Since that derby game, Giroud has made six appearances without scoring. He is starting to feel the pressure again, as his heavenward glances and angry reaction to not being allowed to take a penalty against West Brom show. It’s not entirely his fault: he’s been benched on a couple of occasions, and hasn’t had fantastic service. But therein lies the rub: without good service, Giroud offers very little attacking threat. And it’s also a very specific type of service he seems to thrive on.
Whenever Giroud is on the pitch, I find myself willing us to cross the ball in to the box. Of his seven goals this season, four have been headers. Six have been from crosses. It’s an impressive conversion rate, but I’m not sure that we’re set up to play as a team with a traditional target man.
Arsenal’s best team performances this season have come when they’ve played with a fluid front three based on pace, movement and dynamism. Take, for example, the games at the Etihad, against Southampton, or Monday night’s thumping of Reading. On those occasions it’s been one of Gervinho or Theo Walcott in the central striking role.
It’s a team game, you see. Giroud might benefit from a style based around crosses, but I’m not sure anyone else does. I’m not even sure we have the type of wingers who are prepared to get to the byline and swing it on a regular basis. Podolski can cross, but he’s far happier making darting runs inside to try and get in to goalscoring positions. Giroud is a significant aerial threat, but Arsenal would have to change their entire playing philosophy to get the best out of him. The simple fact is that he isn’t good enough to justify that sort of sweeping philosophical shift. It is rarely wise to mould your tactics around one player. Admittedly, last season Arsenal did evolve a style that was built almost entirely to provide ammunition for Robin van Persie, but he responded with almost forty goals. Giroud can not be expected to emulate that kind of efficiency.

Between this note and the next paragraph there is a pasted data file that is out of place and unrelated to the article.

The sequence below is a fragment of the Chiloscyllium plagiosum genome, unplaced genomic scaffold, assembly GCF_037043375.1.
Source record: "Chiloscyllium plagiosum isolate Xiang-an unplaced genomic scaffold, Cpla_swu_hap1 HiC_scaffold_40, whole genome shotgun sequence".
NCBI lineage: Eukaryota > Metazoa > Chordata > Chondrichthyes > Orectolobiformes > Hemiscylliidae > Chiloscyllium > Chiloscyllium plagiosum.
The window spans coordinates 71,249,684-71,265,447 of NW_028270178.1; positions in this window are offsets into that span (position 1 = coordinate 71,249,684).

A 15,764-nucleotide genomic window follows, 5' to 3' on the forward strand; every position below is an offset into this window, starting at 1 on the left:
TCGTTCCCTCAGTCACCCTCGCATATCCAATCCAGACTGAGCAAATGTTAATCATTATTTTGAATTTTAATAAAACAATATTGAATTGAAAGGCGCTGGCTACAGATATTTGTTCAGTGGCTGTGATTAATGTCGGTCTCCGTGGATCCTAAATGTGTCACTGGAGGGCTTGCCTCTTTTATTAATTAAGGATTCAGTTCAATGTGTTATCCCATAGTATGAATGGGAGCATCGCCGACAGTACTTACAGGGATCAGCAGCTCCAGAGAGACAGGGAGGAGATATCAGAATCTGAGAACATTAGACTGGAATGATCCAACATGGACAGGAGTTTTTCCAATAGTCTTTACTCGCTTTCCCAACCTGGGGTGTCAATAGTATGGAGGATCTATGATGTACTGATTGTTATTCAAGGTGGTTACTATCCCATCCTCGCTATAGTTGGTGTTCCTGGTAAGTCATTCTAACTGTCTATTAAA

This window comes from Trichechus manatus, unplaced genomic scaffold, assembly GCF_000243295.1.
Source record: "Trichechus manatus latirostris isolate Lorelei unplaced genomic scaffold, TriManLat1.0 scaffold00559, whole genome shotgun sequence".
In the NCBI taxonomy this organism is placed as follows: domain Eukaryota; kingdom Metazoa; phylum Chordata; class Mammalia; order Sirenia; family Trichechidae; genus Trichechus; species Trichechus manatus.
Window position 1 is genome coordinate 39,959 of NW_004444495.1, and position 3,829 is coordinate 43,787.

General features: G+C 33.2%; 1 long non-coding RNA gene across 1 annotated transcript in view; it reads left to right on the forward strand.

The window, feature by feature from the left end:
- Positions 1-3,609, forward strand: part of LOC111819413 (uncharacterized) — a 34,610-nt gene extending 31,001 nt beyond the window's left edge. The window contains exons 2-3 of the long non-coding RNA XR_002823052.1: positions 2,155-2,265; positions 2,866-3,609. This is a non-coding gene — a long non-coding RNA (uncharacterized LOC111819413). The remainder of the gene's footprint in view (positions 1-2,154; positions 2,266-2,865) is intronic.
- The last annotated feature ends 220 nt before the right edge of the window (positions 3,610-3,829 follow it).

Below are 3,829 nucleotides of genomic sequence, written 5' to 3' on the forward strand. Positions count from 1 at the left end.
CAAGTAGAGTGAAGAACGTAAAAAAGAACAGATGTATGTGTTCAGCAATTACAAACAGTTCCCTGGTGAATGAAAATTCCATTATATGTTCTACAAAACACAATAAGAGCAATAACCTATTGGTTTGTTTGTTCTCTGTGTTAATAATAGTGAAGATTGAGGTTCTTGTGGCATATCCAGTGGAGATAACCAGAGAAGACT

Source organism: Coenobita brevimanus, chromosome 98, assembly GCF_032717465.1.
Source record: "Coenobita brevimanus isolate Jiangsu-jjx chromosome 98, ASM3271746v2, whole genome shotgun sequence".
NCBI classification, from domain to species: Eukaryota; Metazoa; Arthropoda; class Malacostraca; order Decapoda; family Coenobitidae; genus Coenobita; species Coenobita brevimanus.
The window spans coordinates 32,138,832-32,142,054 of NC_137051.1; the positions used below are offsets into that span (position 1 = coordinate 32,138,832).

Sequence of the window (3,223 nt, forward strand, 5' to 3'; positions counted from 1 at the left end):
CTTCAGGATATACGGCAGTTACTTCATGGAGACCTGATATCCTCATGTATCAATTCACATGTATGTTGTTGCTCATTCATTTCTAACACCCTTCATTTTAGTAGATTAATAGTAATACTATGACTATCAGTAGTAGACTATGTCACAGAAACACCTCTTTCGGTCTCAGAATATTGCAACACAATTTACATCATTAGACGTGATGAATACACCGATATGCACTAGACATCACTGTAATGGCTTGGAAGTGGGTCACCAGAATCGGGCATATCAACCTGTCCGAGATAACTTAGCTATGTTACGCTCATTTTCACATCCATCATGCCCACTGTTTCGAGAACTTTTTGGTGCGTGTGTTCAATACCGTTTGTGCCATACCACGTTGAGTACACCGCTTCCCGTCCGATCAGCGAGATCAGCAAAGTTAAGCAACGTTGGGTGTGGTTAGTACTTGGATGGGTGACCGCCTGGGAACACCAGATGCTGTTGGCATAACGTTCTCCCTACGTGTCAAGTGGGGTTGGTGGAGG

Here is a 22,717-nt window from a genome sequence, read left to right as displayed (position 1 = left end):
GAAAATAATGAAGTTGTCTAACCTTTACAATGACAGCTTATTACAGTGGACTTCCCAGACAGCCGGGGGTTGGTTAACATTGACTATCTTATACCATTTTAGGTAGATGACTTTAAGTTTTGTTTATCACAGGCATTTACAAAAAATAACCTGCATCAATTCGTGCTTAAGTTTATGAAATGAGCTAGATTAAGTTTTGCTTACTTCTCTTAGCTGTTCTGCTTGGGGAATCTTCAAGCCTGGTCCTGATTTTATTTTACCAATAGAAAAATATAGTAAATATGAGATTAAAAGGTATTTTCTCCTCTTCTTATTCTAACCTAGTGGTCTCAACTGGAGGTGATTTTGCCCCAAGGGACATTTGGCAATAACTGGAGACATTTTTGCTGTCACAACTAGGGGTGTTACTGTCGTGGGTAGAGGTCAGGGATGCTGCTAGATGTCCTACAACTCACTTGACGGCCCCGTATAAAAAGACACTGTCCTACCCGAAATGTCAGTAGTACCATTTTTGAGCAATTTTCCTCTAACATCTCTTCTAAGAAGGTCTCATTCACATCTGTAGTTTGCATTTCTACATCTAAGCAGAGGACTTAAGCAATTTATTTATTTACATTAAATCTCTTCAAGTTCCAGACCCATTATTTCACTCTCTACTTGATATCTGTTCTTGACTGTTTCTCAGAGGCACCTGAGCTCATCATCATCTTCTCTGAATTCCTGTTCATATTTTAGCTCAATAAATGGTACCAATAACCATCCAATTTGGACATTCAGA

I’m not saying he’s a bad player. I think he’s a very good one. I’m just not sure he’s the right one. For years, people talked about Arsenal needing a target man as a Plan B. Finally, they have one. Giroud looks twice the player of Chamakh at the moment, and will doubtless become an important part of the squad. There are times when we will need him. But his style is opposed to that of the team. He doesn’t fit Plan A.
Watching the Reading game it was impossible not to be struck by how the selection of Theo Walcott, a far more mobile player, at centre-forward immediately helped restore the buccaneering swagger of old to the Arsenal side. But don’t be fooled: Walcott does not represent the long-term solution, largely because I suspect he won’t even be here in six months. The very fact he’s being selected in such a crucial position when his future is in doubt shows that Arsene Wenger is having to be pragmatic to ensure results. He cannot afford to take a stand.
Unless, of course, he brings someone in. If I had the key to the safe at Arsenal, I’d be plying all the resources I could in to bringing in a top drawer centre-forward. As Manchester United showed when they got Van Persie, sometimes it’s worth paying big money to secure that extra cutting edge. We need someone with electric movement, frightening pace and lethal finishing. There are goalscorers out there, it’s simply a question of showing the will and commitment to bring one in. I genuinely believe it could transform the fortunes of this team.